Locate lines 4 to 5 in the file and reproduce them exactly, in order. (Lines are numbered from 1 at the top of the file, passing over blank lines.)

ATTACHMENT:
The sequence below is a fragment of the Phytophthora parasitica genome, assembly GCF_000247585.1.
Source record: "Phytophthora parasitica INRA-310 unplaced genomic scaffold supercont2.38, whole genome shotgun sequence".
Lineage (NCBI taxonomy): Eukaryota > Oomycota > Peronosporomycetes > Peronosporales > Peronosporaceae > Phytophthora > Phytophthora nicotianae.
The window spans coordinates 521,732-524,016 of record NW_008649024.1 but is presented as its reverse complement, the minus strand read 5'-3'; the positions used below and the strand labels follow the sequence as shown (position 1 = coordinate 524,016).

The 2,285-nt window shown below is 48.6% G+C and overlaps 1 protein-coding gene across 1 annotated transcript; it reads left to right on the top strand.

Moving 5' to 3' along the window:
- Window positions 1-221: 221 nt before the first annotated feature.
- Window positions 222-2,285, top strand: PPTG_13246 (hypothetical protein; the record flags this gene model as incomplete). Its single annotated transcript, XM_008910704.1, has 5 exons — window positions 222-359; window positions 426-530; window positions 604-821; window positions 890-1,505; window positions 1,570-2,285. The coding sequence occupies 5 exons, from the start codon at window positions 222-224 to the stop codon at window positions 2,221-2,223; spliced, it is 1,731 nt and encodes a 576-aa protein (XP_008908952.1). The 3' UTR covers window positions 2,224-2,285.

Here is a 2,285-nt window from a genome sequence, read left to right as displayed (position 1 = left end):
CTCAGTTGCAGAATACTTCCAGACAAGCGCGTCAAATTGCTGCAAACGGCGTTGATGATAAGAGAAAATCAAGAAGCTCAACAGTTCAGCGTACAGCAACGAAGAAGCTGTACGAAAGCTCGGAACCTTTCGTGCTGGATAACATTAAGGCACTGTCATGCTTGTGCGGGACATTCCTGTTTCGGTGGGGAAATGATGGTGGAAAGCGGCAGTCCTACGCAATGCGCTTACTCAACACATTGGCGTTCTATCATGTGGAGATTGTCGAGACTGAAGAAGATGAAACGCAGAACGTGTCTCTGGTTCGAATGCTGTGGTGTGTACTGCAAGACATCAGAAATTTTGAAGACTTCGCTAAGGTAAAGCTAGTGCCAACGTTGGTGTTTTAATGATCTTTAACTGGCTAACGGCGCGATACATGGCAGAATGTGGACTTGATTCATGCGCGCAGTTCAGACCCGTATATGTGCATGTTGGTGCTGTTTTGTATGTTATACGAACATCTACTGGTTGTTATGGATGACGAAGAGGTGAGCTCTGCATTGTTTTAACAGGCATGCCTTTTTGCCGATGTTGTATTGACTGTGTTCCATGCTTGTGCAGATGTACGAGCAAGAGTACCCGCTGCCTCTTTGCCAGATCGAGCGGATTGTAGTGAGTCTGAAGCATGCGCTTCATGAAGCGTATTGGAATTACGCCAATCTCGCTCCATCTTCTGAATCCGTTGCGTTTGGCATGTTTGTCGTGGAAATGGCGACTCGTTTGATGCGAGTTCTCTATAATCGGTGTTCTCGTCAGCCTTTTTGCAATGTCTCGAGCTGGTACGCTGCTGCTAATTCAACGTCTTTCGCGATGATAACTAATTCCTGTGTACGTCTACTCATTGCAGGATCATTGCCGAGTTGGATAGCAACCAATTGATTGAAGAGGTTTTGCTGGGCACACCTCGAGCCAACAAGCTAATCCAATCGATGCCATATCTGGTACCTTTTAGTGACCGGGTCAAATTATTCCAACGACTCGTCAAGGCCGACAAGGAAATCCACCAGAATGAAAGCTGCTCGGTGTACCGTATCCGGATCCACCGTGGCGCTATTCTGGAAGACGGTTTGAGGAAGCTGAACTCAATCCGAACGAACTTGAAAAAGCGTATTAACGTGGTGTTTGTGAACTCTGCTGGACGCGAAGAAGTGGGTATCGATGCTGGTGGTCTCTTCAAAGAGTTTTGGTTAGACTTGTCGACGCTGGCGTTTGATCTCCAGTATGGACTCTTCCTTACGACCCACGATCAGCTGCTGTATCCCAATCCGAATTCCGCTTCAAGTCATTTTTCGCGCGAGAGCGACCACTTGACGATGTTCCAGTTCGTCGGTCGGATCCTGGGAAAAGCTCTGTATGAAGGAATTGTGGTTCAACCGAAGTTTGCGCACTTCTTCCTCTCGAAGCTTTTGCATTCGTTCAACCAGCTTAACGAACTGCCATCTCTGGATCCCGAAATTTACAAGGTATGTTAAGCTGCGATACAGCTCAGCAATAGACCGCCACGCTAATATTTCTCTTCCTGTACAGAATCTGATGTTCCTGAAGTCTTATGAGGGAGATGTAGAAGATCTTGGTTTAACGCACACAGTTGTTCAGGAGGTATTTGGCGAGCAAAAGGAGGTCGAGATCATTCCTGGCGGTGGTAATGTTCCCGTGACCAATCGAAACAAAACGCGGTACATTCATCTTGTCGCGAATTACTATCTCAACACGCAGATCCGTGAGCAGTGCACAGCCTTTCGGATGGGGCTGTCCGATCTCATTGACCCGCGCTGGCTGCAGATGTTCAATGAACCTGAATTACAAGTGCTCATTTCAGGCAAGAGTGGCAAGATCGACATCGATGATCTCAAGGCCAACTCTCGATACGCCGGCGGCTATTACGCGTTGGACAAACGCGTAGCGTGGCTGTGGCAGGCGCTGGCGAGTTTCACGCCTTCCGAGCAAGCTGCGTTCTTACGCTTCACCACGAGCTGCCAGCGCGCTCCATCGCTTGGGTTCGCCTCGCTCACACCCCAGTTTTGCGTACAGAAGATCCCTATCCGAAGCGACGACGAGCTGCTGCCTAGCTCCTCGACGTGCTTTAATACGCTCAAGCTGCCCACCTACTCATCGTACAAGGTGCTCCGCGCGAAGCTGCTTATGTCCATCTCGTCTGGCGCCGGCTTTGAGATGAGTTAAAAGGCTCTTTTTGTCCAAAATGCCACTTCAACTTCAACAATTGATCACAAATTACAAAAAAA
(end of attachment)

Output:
The window spans coordinates 521,732-524,016 of record NW_008649024.1 but is presented as its reverse complement, the minus strand read 5'-3'; the positions used below and the strand labels follow the sequence as shown (position 1 = coordinate 524,016).

The 2,285-nt window shown below is 48.6% G+C and overlaps 1 protein-coding gene across 1 annotated transcript; it reads left to right on the top strand.